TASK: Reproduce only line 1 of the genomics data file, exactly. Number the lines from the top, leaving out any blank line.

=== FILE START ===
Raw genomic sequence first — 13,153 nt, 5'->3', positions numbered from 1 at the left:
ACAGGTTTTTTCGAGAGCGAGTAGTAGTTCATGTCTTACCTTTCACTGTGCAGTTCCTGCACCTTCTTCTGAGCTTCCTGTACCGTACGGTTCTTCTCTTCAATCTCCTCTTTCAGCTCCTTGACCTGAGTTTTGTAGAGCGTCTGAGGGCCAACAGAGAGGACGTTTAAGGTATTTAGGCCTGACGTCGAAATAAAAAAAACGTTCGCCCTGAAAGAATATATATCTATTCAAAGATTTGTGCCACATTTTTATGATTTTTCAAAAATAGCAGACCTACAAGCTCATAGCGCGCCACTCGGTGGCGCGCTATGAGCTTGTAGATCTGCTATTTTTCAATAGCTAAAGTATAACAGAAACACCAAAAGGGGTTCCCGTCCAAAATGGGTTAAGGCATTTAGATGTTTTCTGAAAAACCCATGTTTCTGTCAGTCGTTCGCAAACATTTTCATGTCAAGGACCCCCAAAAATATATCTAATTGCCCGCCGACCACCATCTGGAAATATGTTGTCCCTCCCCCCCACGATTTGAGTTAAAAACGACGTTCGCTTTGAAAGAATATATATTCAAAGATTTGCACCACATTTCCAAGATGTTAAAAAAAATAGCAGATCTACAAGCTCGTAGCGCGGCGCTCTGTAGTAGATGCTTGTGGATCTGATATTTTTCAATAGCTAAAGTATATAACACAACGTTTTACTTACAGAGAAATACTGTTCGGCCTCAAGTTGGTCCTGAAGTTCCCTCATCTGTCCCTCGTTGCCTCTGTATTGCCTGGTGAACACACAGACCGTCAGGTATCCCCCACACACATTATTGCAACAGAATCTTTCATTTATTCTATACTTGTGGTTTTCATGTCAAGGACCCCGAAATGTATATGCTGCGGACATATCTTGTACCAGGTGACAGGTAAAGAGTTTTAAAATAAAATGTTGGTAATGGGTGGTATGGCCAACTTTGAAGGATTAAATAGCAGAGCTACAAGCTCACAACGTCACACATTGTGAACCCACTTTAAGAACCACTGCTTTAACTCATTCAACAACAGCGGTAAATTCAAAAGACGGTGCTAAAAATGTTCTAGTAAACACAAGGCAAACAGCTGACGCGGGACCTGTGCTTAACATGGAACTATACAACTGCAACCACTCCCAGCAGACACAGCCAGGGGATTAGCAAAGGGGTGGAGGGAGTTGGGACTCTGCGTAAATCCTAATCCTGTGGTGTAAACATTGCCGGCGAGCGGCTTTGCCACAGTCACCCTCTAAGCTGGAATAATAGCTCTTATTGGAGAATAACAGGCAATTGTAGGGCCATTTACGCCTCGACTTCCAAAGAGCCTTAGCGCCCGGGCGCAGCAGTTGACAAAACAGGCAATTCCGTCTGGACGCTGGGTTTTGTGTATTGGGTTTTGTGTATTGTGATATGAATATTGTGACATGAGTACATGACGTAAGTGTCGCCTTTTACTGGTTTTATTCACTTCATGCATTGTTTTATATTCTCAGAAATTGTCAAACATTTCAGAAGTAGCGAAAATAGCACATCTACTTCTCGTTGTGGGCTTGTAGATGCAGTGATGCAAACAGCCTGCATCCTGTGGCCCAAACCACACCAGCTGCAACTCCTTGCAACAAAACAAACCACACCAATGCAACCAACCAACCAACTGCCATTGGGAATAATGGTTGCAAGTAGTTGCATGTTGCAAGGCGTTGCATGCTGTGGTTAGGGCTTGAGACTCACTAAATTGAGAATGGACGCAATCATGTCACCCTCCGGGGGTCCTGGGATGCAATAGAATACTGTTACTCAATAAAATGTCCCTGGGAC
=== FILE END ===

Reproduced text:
Raw genomic sequence first — 13,153 nt, 5'->3', positions numbered from 1 at the left: